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I dug up our large C. ‘Tea Cups’ in October and brought it indoors in a pot, leaving behind its runners.  The main plant began vigorous growth again by late April, but none of the runners seem to have made it through the winter outdoors.

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Colocasia ‘Tea Cups’ also overwintered in the basement.  New last year, this plant has really taken off in the last few weeks and is many times larger than our new C. ‘Tea Cups’ plants.  It catches rain in its concave leaves, thus its name.

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I brought one of our Alocasia ‘Stingray’ into the garage in its pot, where it continued to grow until after Christmas.  By then the last leaf withered, and it remained dormant until we brought it back out in April.  It has made tiny new leaves ever so slowly, and those new leaves remain less than 6″ tall.

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Alocasia ‘Sting Ray’ spent winter in our garage.  It has been very slow to grow this spring, but already has many more leaves than last year.  It will eventually grow to about 6′.  Zone 8-11

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But that is better than the potted A. ‘Stingray‘ that overwintered on the patio.  We’ve been watching and waiting all spring, and I finally gave up and dug through the potting soil last week looking for any sign of the tuber.  I found nothing.

But, fearing the worst, we already bought two new A. ‘Stingray’ from the bulb shop in Gloucester in early May, and those are growing vigorously.   They enjoyed the greenhouse treatment through our sulky spring, of course.

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Our new A. ‘Stingray’ grows in the blue pot in front of where another A. ‘Stingray’ grew last year. I left the black pot out on the patio over winter, and the Alocasia hasn’t returned. I finally planted some of our new Caladiums in the empty pot last week.

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I have two more pots of Alocasia in que:  A. ‘Plumbea’ has shown two tiny leaves thus far, so I know it is alive.  A. ‘Sarian’ has slept in the sun for weeks now, its tuber still visible and firm.  Finally, just over this weekend, the first tiny leaf has appeared.  I expect it to grow into an even more  beautiful plant than last summer since.  It came to us in a tiny 4″ pot, and ended summer at around 5′ tall.  I can’t wait to see how large it grows by August!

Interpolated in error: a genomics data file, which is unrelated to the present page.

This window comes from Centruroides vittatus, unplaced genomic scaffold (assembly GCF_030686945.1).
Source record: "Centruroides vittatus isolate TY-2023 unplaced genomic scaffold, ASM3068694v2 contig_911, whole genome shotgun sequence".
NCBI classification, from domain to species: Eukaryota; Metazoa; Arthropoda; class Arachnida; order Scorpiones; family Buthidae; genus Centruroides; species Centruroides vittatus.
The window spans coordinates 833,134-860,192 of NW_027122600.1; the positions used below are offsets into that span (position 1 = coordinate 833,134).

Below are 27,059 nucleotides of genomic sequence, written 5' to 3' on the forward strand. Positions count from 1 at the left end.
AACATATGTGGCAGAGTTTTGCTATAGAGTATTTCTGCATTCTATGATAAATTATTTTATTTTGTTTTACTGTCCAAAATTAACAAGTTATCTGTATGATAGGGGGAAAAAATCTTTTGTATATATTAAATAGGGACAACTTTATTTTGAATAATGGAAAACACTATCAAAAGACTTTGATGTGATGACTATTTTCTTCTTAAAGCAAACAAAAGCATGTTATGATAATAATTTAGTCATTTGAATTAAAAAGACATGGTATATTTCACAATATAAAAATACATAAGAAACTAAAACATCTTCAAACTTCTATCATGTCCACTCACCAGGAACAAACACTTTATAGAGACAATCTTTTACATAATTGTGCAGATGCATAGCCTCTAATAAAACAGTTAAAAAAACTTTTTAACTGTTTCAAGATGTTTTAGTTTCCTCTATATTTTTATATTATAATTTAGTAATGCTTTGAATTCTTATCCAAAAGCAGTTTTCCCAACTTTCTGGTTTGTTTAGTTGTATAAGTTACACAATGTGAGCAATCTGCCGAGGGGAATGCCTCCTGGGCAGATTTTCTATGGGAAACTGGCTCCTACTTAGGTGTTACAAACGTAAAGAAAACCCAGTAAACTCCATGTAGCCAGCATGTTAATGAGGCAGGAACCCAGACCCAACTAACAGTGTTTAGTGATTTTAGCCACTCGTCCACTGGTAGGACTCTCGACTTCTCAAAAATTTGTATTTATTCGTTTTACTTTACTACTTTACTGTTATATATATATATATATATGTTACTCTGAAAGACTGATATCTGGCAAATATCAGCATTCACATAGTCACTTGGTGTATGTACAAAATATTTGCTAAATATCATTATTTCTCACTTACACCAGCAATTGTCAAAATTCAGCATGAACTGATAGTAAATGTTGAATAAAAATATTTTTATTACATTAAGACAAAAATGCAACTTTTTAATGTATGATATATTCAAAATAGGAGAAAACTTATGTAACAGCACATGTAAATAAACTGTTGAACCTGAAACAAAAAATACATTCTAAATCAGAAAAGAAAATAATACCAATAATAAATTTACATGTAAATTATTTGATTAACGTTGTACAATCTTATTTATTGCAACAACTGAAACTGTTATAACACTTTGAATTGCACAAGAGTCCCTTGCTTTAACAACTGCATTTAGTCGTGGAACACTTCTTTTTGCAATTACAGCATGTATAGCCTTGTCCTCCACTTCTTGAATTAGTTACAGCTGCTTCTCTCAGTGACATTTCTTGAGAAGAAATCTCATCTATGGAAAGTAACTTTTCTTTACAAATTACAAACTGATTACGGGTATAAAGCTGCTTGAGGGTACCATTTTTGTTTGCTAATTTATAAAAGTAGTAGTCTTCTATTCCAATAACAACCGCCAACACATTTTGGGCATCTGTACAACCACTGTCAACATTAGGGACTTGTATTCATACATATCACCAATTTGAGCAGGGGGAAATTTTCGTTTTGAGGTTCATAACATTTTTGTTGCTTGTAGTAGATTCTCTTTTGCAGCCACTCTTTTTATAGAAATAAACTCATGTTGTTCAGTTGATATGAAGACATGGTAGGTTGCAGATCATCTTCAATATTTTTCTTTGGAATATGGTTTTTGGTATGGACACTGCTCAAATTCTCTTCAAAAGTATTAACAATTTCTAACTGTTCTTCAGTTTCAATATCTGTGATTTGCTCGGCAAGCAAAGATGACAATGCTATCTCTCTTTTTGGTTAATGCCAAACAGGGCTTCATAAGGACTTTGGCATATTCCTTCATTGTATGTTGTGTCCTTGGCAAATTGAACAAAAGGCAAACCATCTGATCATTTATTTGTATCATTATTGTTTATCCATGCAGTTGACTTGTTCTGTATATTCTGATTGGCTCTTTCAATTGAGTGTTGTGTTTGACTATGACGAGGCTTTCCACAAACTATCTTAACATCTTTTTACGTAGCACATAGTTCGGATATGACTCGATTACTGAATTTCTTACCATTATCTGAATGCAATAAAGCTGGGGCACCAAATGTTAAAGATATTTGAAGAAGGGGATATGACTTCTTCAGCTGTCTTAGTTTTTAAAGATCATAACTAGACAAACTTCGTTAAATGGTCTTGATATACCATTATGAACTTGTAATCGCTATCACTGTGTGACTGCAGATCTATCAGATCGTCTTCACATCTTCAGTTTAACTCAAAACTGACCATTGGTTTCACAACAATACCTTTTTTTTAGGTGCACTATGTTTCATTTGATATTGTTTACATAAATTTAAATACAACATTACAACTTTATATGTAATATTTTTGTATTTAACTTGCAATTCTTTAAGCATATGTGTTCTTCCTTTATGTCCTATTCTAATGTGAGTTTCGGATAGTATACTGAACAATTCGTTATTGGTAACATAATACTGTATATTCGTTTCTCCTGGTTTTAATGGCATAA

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Alocasia ‘Plumbea’ isn’t’ available for order from Brent and Becky’s bulbs this year. I am very happy this one survived winter, because it is a beautiful plant.  Hardy in zones 3-10, this will grow to 5′.

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But the pot of Colocasia ‘Blue Hawaii,’ that overwintered on the patio, has shown nothing so far, either.  Hardy to Zone 8, I hoped the shelter of our patio might allow this two year old plant to survive.  Now, I’m about ready to refresh the soil and fill that pot with some of the Caladiums still growing in our garage.

C. ‘Blue Hawaii’ is marginal here.  A few have survived past winters planted in the ground; but thus far, I’m not recognizing any coming back in the garden this year.

I’ve planted a few C. ‘Mojito’ in the ground this spring, and plan to leave them in the fall to see whether they return next year.  But I will also hedge my bet and bring a potted C. ‘Mojito’ inside again so I’ll have plants to begin with next spring.

~

C. ‘Mojito’ in our bog garden will soon get potted up to a larger container.  I planted a few of the smaller divisions of this plant directly into the ground to see if they will survive the winter coming. (Zone 8)

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Every year I learn a little more about growing elephant ears.  I know now that Colocasia ‘China Pink’ is vigorous and dependable in our garden.  There is no worry about them making it through winter, and I dig and spread those a bit each year.

The huge Colocasia esculenta I planted a few years ago with our Cannas dependably return.  These are the species, not a fancy cultivar.  But they seem to manage fine with nothing more than some fallen leaves for mulch.

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These gorgeous tropical elephant ears put on a great show for four to six months each year in our zone.  Deer and rabbits don’t touch them, and they rarely have any problem with insects or disease.   Our muggy, hot summers suit them fine.  They love, and need, heat to thrive.